I set up the apparatus. Then I carried out the correct measurements of water and lithium. I weighed the lithium as well, however when I did this I removed as much of the oil as possible, but not all of it. This was then placed in a small container. The container with the lithium inside was then placed in a conical flask, upright. A bung was placed on top to ensure the collection of gas was successful. I shook the conical flask so the container fell on its side to allow the reaction to take place. The gas produced was collected in a measuring cylinder.
> Conical flask
> Clamp stand
I pipette 25cm3 of the solution from section 1, which was then placed into a conical flask. 5 drops of phenolphthalein indicator was added to the solution. Hydrochloric acid was placed in the burette, which was titrated. I repeated the titration to ensure there was a fair test, these results were recorded.
Health & safety
Lithium metal is flammable and corrosive. Lithium reacts with water violently, creating a highly flammable gas Hydrogen. When the lithium reacts with water it also forming lithium hydroxide solution, which is corrosive. Lithium metal also burns in air. So therefore when using the metal lithium take great care, as you will need to wear goggles. Lithium is stored in oil, so when removing the oil wear rubber gloves to stop the metal reacting with any excess water on the skin. Hydrochloric acid is corrosive, so careful use is needed as well as wearing goggles.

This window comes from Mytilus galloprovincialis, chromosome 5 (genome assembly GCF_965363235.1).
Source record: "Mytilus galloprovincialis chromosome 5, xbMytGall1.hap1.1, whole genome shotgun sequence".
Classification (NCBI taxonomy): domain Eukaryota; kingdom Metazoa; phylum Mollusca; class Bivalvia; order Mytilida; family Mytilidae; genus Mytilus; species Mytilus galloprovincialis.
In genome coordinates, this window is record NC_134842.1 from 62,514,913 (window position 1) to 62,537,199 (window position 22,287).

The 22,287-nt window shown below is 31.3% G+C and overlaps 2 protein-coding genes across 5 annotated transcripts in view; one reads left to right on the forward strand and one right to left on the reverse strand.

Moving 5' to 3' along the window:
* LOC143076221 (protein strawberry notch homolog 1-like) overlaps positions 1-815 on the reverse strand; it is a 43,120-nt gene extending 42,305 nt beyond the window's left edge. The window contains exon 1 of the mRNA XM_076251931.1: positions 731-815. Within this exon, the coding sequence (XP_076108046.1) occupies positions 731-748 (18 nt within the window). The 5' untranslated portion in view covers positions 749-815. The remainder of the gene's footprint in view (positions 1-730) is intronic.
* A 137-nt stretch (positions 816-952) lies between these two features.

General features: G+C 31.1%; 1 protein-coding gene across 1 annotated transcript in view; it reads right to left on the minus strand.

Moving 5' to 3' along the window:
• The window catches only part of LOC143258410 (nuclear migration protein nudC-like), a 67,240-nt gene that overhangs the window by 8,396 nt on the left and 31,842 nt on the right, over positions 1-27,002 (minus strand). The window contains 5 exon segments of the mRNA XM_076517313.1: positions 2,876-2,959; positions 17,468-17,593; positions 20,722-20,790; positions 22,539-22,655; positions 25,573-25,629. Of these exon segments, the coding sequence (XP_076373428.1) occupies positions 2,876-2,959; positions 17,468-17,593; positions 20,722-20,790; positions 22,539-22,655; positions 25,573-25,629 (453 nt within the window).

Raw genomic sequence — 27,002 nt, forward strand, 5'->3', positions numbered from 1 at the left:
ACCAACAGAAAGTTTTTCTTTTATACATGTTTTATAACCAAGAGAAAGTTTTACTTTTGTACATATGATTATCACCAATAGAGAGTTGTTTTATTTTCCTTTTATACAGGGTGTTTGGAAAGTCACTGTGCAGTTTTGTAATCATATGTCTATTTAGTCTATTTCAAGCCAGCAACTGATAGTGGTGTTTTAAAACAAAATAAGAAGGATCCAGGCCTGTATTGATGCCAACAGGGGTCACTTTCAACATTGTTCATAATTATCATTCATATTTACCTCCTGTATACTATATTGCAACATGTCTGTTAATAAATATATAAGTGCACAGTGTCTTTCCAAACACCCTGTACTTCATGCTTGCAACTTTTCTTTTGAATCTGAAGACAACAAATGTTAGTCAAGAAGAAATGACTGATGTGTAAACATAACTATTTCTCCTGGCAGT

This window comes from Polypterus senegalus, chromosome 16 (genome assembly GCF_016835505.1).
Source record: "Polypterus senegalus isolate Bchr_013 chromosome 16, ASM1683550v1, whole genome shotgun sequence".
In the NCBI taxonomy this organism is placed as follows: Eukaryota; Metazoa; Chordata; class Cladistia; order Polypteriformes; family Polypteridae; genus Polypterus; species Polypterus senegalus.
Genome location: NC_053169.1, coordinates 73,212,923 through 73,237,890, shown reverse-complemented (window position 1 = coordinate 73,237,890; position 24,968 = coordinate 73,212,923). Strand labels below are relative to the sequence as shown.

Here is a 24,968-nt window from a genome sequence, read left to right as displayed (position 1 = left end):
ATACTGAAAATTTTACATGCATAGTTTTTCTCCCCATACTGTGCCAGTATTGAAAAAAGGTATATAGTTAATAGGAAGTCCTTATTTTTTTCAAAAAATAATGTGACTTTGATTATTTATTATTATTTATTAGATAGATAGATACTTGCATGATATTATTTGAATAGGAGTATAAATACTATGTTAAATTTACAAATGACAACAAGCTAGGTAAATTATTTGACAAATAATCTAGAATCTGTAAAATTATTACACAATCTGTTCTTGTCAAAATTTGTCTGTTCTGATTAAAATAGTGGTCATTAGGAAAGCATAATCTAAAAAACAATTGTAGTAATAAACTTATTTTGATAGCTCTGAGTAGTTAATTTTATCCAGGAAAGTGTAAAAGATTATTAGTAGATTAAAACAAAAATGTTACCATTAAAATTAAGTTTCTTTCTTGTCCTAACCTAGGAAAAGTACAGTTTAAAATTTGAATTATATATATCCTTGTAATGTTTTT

It is assumed that 1 mole of gas occupies 24000cm3 at room temperature and pressure:
2Li (s) + 2H2O (l) 2LiOH (aq) + H2 (g)
Mass of lithium: 0.135g
Amount of hydrogen gas collected: 222cm3
Calculate the number of moles of H2:
Deduce the number of moles of lithium:
Relative atomic mass of lithium:
Volume of HCl (cm3)
Average titration using 2 & 3:
41.2 + 41.3 = 82.5
82.5 / 2 = 41.25cm3
LiOH (aq) + HCl (aq) LiCl (aq) + H2O (l)
Number of moles of HCl used in titration:
Number of moles of LiOH used in titration:
(1:1, from equation)
Number of moles of LiOH present in 100cm3 in solution:
Relative atomic mass of lithium calculated:
When comparing my result with the actual relative atomic mass of lithium (6.94), I find that my result is higher than that of the actual relative atomic mass. However I believe there are a few errors which affect the accuracy of my result. When removing the oil from the lithium you cannot remove all of it, this could effect the weight of the lithium. If you could remove all of the oil this would increase the accuracy of the results. Another error was that the experiment was not fully carried out under standard conditions of 100kPa and 298K. To gain more accuracy I could have measured the pressure and temperature. Another error was that the tubing used was slightly permeable, which meant that H2 could escape to lower the volume of gas collected. To prevent this you could use a non-permeable tube, which would increase the accuracy of the results.